Cover Love: The Well of Lost Plots

This new “Cover Love” series is inspired by the “Judging Books by Their Covers” series previously run at Quirky Bookworm.

The Well of Lost Plots UK and US covers

Two UK versions, and two US versions. The first two are both UK paperbacks (?), but the third is the US hardcover & Kindle version. The fourth is the US paperback and ebook version.

The Well of Lost Plots French German and Spanish covers

I do love non-English-language covers. They’re so fun.

In order: French, German (Kindle), German (paperback), and Spanish.

Once again I’m having a tough time deciding which is my favorite. I like the car in the library in the first one, I like the text sea in the third, and I like the Jurisfiction badge and dodo in the fourth. The German Kindle version has so many great images behind the witch, but I don’t like how prominent the witch is on that cover. The German paperback includes the plane which is fun.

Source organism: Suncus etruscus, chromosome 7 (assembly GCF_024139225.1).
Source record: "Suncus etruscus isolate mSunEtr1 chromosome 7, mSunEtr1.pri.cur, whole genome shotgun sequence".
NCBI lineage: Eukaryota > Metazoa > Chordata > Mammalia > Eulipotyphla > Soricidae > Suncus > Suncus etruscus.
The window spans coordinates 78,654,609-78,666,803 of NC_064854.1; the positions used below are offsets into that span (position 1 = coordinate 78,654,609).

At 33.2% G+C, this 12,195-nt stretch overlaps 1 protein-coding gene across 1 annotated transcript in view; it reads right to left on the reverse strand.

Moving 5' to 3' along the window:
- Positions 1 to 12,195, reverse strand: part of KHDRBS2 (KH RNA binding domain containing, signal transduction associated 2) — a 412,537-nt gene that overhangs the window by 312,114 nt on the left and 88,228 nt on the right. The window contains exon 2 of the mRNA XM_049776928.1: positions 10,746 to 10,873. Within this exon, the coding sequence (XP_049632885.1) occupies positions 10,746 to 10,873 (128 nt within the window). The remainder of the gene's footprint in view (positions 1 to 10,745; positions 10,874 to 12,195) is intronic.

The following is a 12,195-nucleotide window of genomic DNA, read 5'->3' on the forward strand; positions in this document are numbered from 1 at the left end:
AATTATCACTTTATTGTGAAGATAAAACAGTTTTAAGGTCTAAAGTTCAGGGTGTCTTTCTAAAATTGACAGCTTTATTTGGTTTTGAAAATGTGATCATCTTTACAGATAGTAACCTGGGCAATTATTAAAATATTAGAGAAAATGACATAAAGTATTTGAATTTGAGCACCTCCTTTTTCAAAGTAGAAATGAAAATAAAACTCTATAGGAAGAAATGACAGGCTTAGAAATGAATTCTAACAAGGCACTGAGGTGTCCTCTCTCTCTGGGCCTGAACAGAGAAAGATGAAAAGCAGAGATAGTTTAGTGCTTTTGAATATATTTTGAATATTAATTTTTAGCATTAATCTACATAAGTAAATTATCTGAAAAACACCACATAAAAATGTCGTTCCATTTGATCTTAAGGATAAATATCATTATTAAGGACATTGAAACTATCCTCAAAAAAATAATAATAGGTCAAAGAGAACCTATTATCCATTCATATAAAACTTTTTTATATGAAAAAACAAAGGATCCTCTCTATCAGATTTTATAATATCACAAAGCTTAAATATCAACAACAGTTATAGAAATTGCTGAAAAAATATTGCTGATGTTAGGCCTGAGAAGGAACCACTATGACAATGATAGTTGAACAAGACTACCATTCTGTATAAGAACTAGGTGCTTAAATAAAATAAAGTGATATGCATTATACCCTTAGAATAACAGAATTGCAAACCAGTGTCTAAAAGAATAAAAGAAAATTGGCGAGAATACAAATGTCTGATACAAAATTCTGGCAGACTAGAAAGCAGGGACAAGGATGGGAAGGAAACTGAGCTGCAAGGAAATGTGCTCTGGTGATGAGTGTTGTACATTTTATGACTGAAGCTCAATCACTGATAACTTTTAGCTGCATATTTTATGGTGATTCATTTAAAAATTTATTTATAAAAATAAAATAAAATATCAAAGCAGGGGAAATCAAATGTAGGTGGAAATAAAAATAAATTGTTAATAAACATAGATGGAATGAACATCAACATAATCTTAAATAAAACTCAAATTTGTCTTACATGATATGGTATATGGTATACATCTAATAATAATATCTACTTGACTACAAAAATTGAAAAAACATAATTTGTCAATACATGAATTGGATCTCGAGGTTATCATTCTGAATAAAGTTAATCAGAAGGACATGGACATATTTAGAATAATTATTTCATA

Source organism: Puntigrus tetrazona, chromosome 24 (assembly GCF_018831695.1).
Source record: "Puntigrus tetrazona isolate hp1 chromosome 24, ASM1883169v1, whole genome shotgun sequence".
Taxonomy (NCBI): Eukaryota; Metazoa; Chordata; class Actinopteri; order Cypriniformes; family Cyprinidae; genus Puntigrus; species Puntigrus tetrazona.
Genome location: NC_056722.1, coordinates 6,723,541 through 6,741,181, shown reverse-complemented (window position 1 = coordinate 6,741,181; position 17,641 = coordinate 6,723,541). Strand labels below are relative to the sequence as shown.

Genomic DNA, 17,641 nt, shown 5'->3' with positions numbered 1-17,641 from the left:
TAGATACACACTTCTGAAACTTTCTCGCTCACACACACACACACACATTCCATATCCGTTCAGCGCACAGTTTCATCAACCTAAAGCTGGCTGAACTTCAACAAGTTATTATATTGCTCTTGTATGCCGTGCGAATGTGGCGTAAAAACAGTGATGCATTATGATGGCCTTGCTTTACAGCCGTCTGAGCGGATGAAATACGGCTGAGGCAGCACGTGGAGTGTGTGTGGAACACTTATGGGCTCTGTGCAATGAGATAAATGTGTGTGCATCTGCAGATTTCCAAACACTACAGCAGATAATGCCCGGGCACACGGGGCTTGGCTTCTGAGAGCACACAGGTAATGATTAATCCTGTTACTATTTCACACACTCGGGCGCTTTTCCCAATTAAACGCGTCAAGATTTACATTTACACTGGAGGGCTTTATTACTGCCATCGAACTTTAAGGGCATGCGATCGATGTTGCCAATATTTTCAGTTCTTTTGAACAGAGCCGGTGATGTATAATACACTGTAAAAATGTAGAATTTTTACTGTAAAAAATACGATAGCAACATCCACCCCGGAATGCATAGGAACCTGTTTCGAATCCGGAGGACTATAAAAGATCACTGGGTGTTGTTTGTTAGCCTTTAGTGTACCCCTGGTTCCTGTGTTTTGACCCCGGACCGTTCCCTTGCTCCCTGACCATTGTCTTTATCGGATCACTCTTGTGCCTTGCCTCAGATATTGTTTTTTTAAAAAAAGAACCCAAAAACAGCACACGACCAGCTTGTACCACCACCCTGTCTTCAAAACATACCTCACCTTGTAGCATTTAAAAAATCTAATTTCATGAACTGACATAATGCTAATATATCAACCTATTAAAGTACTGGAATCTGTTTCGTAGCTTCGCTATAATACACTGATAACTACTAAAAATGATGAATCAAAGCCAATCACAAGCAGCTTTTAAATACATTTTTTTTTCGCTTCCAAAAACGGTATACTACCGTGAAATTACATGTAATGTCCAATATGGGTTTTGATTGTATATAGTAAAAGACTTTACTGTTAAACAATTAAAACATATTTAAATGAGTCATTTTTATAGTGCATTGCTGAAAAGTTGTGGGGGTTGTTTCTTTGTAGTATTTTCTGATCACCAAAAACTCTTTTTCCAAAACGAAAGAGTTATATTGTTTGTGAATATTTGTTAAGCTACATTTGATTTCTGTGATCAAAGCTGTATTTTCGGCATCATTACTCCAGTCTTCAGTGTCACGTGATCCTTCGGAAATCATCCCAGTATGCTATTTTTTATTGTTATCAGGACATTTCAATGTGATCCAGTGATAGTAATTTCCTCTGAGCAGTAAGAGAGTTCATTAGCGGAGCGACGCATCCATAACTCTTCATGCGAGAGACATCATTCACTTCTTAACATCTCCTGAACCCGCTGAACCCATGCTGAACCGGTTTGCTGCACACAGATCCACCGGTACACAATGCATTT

Find the book: My original review | Print | Kindle | Audible | Goodreads

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The Well of Lost Plots by Jasper Fforde

The Well of Lost PlotsThe Well of Lost PlotsThe Well of Lost Plots (Thursday Next Series) by Jasper Fforde by Jasper Fforde

It took me months to finish this book, and usually that’s a sign that it’s one I should have given up on and admitted that I didn’t find it compelling enough to keep reading.

Except I really do like this series – it’s so odd, and so entertaining. So why did it take me forever to finish it? I think it’s because I was reading the collected version of the first five books in the series on my Kindle, and seeing the “11 hours remaining in the book” status was so discouraging I was never motivated to keep reading.